And I’m fine with that. I don’t really care where he decides to go to college or what he ends up doing for a career as long as he’s a smart, quality person of integrity. I’ve even come to the place where I’m willing to let him go. That part, anticipating him moving out, gets easier as he gets older. I’m wondering if I’ll be as excited, scared, nervous, etc. when he moves out as I was on the day he was born.
Darren Sombke, father of four, lives with his wife Jungah and their family in northern Illinois. He can be reached at firstname.lastname@example.org
I love riding roller coasters. My wife, on the other hand, is not a fan. So, when it came time to expose our children to the joys of roller-coaster riding, it was to be my personal pleasure to introduce them to this wonderful, thrilling invention of man. Or so I thought.
I can remember the day when each of my children took their first roller coaster ride. The excitement, dread and anticipation was almost too much to bear as they struggled with their decision to ride or not to ride, and then decided to go forward, reluctantly.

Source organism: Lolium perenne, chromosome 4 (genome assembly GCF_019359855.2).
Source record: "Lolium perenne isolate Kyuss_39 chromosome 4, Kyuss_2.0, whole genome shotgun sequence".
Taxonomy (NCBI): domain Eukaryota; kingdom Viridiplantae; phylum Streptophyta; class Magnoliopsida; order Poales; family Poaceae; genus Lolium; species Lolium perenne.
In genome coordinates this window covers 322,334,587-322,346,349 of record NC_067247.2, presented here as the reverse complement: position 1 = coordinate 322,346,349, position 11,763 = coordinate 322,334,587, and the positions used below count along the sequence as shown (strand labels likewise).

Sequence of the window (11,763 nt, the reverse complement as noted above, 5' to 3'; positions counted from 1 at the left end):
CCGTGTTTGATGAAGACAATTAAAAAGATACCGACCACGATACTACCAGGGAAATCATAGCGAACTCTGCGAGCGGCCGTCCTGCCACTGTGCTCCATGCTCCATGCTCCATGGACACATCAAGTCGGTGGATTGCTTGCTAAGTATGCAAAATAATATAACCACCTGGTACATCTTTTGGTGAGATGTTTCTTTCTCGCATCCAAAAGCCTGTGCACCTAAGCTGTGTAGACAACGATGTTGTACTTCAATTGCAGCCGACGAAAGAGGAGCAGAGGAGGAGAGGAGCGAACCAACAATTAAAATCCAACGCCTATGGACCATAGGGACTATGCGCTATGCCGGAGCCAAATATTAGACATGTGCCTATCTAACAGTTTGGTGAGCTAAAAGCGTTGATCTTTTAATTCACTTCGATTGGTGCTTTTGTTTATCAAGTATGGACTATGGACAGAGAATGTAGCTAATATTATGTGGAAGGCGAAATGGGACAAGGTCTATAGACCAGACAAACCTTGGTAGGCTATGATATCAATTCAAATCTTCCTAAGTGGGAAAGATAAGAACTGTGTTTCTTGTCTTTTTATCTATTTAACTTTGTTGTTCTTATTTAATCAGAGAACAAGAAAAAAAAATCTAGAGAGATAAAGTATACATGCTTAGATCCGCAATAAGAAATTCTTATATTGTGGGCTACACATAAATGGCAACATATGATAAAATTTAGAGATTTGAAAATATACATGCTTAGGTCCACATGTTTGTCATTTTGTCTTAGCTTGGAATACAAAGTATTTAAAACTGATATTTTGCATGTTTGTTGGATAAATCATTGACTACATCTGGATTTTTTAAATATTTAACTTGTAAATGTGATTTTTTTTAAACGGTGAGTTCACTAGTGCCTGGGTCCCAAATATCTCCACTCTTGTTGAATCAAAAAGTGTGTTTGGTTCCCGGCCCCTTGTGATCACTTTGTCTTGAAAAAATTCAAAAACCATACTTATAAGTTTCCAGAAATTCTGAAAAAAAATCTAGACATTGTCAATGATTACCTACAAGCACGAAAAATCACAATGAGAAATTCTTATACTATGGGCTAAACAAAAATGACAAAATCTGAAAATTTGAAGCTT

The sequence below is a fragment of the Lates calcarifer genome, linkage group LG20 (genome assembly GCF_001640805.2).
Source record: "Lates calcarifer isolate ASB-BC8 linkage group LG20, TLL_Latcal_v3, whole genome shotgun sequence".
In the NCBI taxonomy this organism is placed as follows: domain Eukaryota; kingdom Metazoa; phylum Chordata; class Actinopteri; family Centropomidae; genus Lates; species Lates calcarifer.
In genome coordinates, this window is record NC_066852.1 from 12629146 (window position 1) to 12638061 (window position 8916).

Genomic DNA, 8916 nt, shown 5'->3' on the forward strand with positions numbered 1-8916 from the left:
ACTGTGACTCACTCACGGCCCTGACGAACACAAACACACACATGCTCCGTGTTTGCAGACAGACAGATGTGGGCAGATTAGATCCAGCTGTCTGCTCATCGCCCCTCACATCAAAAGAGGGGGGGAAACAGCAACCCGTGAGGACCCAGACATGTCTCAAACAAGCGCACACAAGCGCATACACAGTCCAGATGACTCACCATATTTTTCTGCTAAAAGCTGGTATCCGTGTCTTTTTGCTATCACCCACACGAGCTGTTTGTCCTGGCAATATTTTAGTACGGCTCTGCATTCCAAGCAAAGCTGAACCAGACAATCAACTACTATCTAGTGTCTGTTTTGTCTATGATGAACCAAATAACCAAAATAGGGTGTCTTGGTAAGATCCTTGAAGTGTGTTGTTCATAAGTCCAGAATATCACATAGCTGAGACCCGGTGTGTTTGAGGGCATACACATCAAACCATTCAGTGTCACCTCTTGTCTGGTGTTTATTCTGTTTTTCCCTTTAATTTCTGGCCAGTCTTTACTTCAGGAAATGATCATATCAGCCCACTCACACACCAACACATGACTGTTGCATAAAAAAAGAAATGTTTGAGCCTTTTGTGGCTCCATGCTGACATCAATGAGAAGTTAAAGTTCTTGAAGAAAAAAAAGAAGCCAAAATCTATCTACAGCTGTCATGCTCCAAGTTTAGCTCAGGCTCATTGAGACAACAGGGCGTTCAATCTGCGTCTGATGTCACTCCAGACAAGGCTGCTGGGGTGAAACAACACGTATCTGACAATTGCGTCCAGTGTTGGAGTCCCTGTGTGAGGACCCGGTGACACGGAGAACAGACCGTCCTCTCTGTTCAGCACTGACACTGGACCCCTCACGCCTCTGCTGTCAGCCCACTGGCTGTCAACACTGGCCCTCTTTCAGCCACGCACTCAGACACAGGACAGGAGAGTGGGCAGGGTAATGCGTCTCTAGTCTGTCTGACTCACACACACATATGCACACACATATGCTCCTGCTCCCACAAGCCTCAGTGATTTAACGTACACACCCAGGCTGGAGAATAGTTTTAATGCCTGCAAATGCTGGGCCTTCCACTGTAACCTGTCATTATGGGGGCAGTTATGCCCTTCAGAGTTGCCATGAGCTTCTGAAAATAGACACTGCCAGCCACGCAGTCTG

Imagine my frustration, after eagerly anticipating the ride to come and the joy of sharing the experience with my child . . . and waiting as patiently as possible for up to an hour or more in the amusement park line . . . all the while watching as the child becomes more and more nervous . . . trying to make small talk, distract, change the subject, only to find him bailing out in tears just before boarding the ride.
For some of them, it took several years to get up the courage to ride. I had to wonder, if I would ever have someone to share this roller-coaster experience with.